In GuocoLand's mixed developments, the group strives to enhance and enliven the community. This it did with Guoco Tower for the Tanjong Pagar area, now a bustling hub for office workers and leisure seekers thanks to an attractive mix of eateries set amid greenery. The new Midtown project on Beach Road also features an ''open and porous'' approach. ''We introduced a lot of public spaces, making it easy for people to walk through the development.''

Mr Cheng says the concepts of density and livability are not necessarily at loggerheads. ''Mixed development densities tend to be very high, but you use the different components to create amenities.''

GUOCO Tower's plot ratio, for example, is 10.5, when most residential projects' plot ratios range between 1.6 and 2.8. ''(Guoco Tower's plot ratio) is more than four times higher… but you can actually create spaces that are quite exclusive and not so dense,'' Mr Cheng says.

He believes today's high net worth individuals have moved beyond the traditional mindset that upmarket homes must be freehold and in districts 9, 10 and 11. ''More leasehold properties are actually commanding premium prices, and highly desirable locations are emerging in parts of 12 the Central Business District, such as Tanjong Pagar.

''Very often, people say location, location, location. The more I think about it, the more I find that (way of thinking) is incomplete. At the moment, my three words are - location, lifestyle and community. Location isn't everything. Lifestyle relates to the development concept and the amenities available… Community is interesting. In recent times, we find that high-end buyers give priority to living in a like-minded community. This is because they recognise that the community can eventually become an extension of their social circle.''

Green spaces are clearly a must, and are a prominent feature of GuocoLand mixed use projects. ''Green spaces are a form of luxury. You can be near the MRT, and when you go home you have a big garden to enjoy.''

Another aspect of livability relates to the philosophy behind the group's concepts - that is, design from the ''inside out''.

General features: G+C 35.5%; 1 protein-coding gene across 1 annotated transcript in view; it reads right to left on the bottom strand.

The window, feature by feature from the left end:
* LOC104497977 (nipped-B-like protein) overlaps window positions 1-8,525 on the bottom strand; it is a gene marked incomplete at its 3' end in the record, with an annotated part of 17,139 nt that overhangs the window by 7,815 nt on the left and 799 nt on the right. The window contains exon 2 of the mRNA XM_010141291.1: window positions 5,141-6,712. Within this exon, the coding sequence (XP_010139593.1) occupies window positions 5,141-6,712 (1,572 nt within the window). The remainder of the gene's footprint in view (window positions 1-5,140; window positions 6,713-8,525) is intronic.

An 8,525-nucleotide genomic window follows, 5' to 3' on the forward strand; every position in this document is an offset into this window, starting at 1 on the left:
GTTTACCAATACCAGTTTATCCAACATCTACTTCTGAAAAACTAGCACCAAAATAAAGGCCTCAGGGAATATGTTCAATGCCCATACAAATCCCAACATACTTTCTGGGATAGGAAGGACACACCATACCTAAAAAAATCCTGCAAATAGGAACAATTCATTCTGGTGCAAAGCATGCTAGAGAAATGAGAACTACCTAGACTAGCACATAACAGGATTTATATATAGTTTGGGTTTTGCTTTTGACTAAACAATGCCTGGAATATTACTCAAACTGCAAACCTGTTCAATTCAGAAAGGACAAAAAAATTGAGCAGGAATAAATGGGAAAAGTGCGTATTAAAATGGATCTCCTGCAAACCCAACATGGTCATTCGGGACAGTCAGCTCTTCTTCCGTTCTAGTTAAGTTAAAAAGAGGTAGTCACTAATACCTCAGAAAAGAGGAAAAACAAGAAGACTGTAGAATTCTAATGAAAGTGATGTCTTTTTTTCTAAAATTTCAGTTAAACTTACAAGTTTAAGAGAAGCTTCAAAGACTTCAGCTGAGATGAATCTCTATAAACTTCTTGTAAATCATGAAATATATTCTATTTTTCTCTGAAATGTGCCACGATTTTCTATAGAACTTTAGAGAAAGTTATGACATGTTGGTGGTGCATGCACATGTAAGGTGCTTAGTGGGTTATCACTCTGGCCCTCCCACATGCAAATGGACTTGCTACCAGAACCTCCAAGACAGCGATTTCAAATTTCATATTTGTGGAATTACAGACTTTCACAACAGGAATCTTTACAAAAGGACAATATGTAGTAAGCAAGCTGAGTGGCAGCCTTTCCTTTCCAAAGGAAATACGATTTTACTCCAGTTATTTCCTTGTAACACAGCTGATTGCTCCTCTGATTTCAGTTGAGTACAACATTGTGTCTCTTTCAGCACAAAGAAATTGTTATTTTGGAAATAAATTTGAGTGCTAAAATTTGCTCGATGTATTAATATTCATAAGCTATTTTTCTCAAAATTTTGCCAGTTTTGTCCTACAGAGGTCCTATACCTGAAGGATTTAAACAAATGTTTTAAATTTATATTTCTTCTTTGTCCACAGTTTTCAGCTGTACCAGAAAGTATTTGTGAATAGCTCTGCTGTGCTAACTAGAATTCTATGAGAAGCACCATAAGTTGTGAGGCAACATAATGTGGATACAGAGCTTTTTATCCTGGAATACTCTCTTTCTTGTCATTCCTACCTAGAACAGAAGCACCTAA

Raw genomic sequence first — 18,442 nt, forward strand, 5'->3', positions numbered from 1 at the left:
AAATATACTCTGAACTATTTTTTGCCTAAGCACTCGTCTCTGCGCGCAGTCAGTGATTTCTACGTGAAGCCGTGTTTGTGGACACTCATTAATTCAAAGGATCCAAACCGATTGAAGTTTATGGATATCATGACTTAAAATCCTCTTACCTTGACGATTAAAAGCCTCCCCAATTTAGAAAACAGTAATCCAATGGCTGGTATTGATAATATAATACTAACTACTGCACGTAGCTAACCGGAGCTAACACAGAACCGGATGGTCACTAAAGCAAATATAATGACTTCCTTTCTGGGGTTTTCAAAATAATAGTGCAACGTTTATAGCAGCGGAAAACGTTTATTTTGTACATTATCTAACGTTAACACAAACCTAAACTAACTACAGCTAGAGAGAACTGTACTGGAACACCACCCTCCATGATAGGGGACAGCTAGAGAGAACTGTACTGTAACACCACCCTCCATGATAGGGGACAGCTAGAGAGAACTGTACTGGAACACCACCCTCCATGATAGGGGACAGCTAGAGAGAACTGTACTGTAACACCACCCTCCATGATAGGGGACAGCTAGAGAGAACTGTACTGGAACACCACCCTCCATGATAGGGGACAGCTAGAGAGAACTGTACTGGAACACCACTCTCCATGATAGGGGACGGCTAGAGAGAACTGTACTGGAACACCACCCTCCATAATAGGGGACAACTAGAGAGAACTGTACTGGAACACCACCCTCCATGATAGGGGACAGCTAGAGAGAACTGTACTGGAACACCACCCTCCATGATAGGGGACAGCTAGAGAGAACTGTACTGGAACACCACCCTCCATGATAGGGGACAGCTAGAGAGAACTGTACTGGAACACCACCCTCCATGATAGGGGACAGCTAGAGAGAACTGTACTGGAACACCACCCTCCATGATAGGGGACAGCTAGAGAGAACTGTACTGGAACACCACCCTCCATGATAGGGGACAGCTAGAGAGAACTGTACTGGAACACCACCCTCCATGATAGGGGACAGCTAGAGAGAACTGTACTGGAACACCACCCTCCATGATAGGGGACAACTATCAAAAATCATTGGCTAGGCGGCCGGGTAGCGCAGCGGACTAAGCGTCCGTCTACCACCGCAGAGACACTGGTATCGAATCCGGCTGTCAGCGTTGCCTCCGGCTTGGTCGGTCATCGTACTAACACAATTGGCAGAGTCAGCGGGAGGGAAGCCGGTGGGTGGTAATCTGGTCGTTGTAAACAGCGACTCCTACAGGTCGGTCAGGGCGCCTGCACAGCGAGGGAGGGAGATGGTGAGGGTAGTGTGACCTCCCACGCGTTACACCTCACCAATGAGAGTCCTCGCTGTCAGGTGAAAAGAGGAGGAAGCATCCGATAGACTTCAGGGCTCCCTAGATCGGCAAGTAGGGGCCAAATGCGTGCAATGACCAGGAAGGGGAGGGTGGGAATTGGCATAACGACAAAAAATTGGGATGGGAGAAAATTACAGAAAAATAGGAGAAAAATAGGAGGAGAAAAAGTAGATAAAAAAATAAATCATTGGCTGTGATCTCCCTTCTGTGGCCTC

''We have to design from the user's perspective. While the shape and form of the architecture in terms of a building's external is important, we do not want to let the form dictate the function inside. In an apartment we place a lot of emphasis on the dimensions, the proportion of space and light, and the ventilation,'' Mr Cheng says.

Meanwhile, GuocoLand's commitment to sustainability has stood the group in good stead particularly through the Covid-19 crisis. He adds: ''If we keep our focus on the ideals of sustainability and livability, we will do the right thing. My definition of sustainability is along the triple bottom line concept - it is about environmental sustainability. but it's also economic and social. Economic sustainability means you need to pay attention to how the needs of industries and businesses are changing.''

ON SUSTAINABILITY, GuocoLand projects have clinched several BCA Green Mark Platinum awards. Earlier this year, the group also secured a S$730 million green loan for Midtown Modern, which is expected to meet the criteria for a Green Mark Gold certification by BCA.

Mr Cheng says: ''We design offices in a certain way, because we need to be abreast of the way businesses are changing. And even though our projects are high-end, we put a lot of emphasis on public spaces.

Singapore's luxury residential market, he says, is resilient partly because of how Singapore has responded to Covid-19. ''Buying real estate is actually buying into the country, the governance and state organisations. And it is also a relative thing - people look at how Singapore is doing by measuring us against other cities. So Singapore needs to do well not just on its own terms but also relative to rival cities. The resilience of the property market has a lot to do with how we have managed crises historically and were able to bounce back stronger.

''Covid-19 is a big learning and re-learning for many of us... It is the mother of all disruption. But we cannot tell ourselves that there is nothing we can do. There is always something we can do about it,'' says Mr Cheng.